UFC 88: Rashad Evans vs. Chuck Liddell
Although Evans had never lost a professional fight heading into UFC 88, the New York-born fighter was considered an underdog against an experienced and ageing Chuck Liddell.
The first round was exclusively fought on foot, with both fighters willing to stand and trade blows in the centre of the octagon. Evans demonstrated his superior footwork to evade and throw faints at a weathered Liddell. Although little damage was done, Liddell was throwing cleaner shots forcing the younger Evas to retreat.
The second round began much like the first, although Evans had grown increasingly confident finding ways inside to pepper the veteran fighter. Finally, as Liddell responded with more aggression, Evans landed a crushing overhand right that sent Liddell tumbling down to the canvass.
The Liddell victory would elevate Evans to new heights eventually winning the Light Heavyweight Championship in December of 2008.
UFC 239: Jorge Masvidal vs. Ben Askren
On the evening of 6 July, in the T-Mobile Arena, Las Vegas, undefeated Ben Askren stood across in the cage from a sinisterly smiling Jorge Masvidal. Askren raised his hands and got ready for a five-round rumble.
Askren was a rising star — state wrestling champion, Olympian and undefeated UFC fighter. The Iowa-born Askren had 19 wins in 19 fights, he was sipping from the chalice of success.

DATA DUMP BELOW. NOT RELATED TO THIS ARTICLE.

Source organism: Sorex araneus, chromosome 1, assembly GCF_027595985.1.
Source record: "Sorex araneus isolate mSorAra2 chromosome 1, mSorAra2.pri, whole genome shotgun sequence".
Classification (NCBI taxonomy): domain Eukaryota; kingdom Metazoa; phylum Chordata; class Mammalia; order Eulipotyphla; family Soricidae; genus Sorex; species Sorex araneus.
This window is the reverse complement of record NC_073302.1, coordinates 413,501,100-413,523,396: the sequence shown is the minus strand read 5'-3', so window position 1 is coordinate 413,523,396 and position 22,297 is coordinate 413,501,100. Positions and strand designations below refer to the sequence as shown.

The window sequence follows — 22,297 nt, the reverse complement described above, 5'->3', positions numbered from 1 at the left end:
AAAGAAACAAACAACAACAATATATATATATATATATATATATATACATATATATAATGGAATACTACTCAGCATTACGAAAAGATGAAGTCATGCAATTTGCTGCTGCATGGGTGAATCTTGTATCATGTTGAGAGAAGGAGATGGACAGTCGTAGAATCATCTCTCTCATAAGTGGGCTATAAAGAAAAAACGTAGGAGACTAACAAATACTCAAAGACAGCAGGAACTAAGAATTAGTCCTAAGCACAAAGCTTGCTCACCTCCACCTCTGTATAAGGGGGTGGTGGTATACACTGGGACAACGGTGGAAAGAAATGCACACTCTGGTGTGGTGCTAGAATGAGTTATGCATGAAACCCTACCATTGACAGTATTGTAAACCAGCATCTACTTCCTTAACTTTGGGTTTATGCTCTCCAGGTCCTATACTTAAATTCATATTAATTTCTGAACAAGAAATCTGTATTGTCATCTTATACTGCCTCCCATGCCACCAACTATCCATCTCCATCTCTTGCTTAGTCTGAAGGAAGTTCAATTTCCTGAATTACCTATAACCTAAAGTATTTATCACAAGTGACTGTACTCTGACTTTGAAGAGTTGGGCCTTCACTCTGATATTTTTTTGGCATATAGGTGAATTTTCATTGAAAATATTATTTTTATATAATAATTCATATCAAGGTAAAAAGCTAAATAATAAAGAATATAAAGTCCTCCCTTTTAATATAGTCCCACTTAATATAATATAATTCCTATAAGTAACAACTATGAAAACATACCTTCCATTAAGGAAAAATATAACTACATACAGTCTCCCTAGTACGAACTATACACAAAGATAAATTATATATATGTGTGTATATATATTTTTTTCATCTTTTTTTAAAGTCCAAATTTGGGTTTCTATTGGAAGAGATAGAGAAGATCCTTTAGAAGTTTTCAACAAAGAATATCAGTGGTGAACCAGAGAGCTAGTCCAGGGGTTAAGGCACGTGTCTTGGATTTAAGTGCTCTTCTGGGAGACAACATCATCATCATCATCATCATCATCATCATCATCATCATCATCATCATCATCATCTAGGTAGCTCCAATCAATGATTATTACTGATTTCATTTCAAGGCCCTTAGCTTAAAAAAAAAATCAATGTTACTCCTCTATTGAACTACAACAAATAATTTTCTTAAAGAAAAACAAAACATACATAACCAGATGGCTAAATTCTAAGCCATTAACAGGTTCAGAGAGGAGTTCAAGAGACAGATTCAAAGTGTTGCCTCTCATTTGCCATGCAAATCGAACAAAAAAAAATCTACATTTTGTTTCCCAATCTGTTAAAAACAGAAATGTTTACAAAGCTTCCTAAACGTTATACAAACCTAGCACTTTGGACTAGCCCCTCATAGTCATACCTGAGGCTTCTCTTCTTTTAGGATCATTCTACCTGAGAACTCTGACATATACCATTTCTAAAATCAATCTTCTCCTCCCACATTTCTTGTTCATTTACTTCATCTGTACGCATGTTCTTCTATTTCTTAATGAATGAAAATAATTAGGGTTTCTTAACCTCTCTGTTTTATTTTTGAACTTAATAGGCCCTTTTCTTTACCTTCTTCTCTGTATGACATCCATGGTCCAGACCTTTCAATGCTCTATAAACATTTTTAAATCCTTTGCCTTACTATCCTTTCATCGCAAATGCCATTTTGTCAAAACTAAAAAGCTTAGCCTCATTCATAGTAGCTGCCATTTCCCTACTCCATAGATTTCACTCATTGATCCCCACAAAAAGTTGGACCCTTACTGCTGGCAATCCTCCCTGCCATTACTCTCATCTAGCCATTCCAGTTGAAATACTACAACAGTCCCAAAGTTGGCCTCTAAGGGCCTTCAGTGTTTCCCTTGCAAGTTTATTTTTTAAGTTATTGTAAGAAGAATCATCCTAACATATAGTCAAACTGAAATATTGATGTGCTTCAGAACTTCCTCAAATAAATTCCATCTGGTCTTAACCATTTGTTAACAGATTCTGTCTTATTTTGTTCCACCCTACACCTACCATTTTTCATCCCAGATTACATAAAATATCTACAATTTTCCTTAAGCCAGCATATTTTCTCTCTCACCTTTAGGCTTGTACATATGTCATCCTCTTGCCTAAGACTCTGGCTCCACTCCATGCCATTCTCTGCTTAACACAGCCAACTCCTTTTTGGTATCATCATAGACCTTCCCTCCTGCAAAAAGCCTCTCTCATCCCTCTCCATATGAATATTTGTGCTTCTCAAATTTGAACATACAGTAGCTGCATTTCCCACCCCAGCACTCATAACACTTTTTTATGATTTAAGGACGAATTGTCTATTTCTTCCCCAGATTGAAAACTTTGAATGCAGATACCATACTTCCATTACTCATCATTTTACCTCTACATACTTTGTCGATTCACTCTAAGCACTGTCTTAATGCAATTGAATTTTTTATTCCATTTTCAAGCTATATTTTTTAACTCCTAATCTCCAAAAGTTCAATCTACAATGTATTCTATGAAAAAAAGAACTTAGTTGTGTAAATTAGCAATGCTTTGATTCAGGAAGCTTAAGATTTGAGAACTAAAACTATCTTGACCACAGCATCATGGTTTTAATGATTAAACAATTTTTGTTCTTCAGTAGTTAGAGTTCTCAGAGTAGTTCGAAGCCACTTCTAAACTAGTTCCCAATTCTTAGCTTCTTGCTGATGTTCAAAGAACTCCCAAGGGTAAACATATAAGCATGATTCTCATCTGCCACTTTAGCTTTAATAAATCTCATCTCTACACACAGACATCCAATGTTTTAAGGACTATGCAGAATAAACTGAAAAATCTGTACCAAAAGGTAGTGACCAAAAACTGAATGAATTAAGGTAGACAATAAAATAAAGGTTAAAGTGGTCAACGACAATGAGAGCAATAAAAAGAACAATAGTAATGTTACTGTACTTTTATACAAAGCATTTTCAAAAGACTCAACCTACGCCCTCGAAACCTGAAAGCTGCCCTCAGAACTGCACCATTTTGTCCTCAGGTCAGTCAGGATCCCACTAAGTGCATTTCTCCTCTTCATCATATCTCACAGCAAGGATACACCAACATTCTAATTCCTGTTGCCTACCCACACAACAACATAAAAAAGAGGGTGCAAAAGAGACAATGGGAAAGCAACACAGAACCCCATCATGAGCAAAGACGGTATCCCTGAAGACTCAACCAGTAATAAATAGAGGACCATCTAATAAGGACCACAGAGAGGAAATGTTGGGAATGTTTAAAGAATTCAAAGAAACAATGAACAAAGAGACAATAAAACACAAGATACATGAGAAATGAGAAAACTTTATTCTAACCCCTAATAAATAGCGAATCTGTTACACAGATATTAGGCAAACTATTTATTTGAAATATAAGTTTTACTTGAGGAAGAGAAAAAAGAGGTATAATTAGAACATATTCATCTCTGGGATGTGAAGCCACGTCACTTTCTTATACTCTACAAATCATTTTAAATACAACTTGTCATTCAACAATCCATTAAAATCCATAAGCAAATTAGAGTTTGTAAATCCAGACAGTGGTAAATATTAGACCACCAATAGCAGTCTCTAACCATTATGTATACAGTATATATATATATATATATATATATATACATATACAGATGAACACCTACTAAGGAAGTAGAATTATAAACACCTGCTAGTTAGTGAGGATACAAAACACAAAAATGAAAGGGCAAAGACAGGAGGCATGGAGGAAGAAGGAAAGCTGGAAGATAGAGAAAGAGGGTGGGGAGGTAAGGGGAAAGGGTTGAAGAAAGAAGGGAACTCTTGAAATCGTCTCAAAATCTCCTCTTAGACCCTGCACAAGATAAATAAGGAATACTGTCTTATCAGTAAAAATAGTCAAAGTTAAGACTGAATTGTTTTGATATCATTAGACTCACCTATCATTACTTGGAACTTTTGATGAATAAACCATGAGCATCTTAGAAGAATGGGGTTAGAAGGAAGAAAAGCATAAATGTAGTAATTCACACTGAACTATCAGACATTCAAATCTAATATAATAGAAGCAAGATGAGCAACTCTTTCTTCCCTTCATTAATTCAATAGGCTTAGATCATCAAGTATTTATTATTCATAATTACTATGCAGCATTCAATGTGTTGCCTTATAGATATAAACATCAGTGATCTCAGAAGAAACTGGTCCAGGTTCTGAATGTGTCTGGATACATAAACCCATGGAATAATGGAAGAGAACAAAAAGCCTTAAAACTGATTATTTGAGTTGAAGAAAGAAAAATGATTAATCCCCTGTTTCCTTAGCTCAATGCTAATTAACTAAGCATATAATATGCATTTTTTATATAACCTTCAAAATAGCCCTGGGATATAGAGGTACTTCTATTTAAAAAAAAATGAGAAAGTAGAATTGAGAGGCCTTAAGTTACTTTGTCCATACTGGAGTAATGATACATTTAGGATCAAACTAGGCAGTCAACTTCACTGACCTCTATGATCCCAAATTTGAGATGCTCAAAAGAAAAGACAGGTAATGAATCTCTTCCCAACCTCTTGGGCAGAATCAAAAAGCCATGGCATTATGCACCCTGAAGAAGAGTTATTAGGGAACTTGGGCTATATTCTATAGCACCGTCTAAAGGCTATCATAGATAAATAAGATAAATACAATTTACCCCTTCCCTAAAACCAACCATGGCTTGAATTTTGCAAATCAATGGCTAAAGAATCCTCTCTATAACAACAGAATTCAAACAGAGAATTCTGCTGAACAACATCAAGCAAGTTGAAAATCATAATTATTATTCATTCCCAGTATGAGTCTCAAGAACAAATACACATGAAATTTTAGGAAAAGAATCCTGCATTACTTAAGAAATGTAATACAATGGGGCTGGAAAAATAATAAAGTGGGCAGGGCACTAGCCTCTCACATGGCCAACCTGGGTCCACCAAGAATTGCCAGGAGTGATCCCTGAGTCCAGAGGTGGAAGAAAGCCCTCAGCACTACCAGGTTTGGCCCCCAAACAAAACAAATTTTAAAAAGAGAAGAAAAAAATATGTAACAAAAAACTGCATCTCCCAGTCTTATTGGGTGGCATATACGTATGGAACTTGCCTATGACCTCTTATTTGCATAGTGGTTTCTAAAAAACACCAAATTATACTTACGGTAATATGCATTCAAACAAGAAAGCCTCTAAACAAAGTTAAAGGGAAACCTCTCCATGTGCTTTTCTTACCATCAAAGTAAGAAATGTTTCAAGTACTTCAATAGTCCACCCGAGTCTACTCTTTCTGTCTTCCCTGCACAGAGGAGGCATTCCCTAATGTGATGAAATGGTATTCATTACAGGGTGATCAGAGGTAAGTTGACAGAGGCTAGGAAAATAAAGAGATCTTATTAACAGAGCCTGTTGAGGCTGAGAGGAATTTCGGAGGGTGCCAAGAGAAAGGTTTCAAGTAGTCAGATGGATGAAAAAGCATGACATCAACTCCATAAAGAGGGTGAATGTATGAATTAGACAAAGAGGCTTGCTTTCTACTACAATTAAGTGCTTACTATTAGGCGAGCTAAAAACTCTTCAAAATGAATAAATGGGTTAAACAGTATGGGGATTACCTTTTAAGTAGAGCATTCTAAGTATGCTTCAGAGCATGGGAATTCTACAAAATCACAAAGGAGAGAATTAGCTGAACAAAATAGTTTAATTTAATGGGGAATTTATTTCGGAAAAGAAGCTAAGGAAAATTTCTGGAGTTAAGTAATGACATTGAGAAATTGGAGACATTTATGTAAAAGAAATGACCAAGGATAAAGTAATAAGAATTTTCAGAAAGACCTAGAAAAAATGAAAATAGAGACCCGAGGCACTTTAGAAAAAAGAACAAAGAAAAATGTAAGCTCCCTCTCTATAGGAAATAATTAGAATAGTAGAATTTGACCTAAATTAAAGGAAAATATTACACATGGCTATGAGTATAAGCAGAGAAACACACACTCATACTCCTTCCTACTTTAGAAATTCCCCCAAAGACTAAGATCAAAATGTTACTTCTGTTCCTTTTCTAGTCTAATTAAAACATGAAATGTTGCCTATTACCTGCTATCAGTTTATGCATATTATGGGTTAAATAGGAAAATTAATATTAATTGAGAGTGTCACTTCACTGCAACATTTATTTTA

At the time, Masvidal had been considered a fringe top-10 athlete. A fighter with a plethora of potential, and yet one who never quite earned elite status. That all changed after his lightening quick demolishment of a bedazzled Askren.
Askren came exploding out of his corner at breakneck speed at the fight’s opening bell, searching for the takedown. By the time the two fighters collided, Masvidal’s knee had connected with Askren’s head. The impact was immediate and Askren slumped into a heap. Masvidal had secured a seat at the UFC table.
UFC 250: Sean O’Malley vs. Eddie Wineland
Sean O’Malley, undefeated at the time, delivered a superlative performance against a sturdy and experienced Eddie Wineland in a dusty Las Vegas Apex Centre.
The rising star O’Malley threw a nail-biting punch that connected with Wineland’s face folding the veteran to the canvas. Wineland was the man who exercised his dominance early on, throwing some dangerous fists at O’Malley. But the colourful-haired fighter ate every shot replying with shots of his own.
The retaliation was a sign of things to come as O’Malley landed a clean right hand knocking Wineland down and out. Herb Dean did not require any more punishment on Wineland’s account raising Sean O’Malley’s hand.
UFC 250: Cody Garbrandt vs. Raphael Assuncao
Former Bantamweight Champion Cody Garbrandt made an emphatic return to the winner’s circle at UFC 250 with a fist that landed in devastatingly fashion.
The Ohio-born brawler snapped a three-fight losing skid as he employed a disciplined, technical attack in the opening frame, with an array of powerful leg kicks as Assuncao absorbed the damage.
Assuncao did get in his shots, but Garbrandt proved to have a far-superior speed advantage toying with the Brazilian mixed martial artist.
The battle remained close until Garbrandt fired a shot in the final moments of the second round which should have taken Assuncao’s head from his torso. The knockout fight was concluded and Garbrandt had yielded a memorable cage moment for the ages.